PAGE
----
Action urged to meet world shortage of health professionals

Governments around the world have been urged by the World Medical Association to address the predicted global shortage of 18 million health professionals by presenting concrete plans for investing in the health workforce.

At its meeting in Santiago, Chile, this week the WMA agreed a proposal for consideration at the High-Level United Nations Assembly meeting in September calling for governments to submit policies and financial commitments to meet the workforce shortage. In addition, the WMA wants to ensure safe and dignified working environments, where staff can thrive without fear of violence or coercion.

The September meeting in New York will be the first one day UN High-Level Meeting on universal health coverage on the theme of ‘Moving together to build a healthier world‘. A preparatory multi-stakeholder hearing will be held next week to find a political consensus to draft a declaration at the September meeting setting out government commitments.

The WMA proposal document says that closing the health workforce gap is essential to achieving universal health coverage.

‘Today, there are 76 countries with less than one physician per thousand people and three billion people without access to a health professional. It is unacceptable that the patient with cancer in Sierra Leone cannot get the care they need because there is no oncologist in the country or that the woman with obstetric fistula has to suffer because there is no gynaecologist’.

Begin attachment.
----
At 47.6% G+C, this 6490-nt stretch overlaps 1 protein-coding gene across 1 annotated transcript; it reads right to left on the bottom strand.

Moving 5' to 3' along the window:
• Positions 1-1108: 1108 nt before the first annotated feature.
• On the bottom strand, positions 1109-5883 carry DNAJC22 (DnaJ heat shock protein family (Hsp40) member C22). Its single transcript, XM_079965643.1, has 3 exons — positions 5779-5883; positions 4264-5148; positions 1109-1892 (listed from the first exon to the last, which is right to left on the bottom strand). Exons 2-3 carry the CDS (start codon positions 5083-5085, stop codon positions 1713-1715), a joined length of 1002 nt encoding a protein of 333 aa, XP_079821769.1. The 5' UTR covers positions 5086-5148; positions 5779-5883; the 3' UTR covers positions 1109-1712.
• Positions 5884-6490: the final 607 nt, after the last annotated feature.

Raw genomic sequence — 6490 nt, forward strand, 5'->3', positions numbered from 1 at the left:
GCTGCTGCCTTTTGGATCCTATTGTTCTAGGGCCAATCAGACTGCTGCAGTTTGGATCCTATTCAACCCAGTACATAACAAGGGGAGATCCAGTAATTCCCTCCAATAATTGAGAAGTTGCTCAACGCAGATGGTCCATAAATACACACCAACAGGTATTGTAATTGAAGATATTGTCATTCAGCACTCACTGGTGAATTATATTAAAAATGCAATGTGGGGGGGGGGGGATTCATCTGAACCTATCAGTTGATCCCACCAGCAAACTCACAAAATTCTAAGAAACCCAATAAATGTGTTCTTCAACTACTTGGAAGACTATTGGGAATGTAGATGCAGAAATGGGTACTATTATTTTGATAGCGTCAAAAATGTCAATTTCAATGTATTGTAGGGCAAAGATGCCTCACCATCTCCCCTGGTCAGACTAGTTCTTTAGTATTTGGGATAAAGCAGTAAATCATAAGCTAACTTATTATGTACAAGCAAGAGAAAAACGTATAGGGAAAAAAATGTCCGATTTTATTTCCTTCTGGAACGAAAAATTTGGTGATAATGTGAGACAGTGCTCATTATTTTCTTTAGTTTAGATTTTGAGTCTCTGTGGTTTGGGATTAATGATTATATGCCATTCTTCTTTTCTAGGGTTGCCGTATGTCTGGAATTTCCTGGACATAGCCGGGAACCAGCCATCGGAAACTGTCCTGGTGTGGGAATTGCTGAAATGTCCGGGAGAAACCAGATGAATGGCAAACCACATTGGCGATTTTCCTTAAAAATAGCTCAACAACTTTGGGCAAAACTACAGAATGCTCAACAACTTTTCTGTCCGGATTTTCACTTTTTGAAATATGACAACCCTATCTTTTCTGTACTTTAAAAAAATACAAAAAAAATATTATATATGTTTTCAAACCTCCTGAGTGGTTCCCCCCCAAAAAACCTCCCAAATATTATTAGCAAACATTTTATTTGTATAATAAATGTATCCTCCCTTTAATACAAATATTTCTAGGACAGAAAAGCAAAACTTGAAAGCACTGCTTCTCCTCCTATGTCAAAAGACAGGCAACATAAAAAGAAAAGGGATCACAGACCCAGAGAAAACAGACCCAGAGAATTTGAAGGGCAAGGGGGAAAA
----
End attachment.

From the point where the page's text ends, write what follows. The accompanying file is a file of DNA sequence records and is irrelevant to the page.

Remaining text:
WMA Chair Dr. Frank Montgomery said: ‘As our evidence to the High Level Meeting of the United Nations makes clear we strongly support the global move towards universal health coverage. This is high quality health care accessible for everyone at the time of need and without any financial barrier. This will not be achievable at once and everywhere, but nothing less should be the aim.

‘As doctors, we took an oath to make our patients our first priority, and we believe that everyone should have access to high quality services without fear of financial hardship.

‘Primary health care is a tool to further universal health care and the entry point into the health care system should be primary health care within a physician-led system. However, physicians are engaging alongside other health professionals to help make universal health care a reality for patients. Health care should be delivered in a multi-disciplinary health care team’.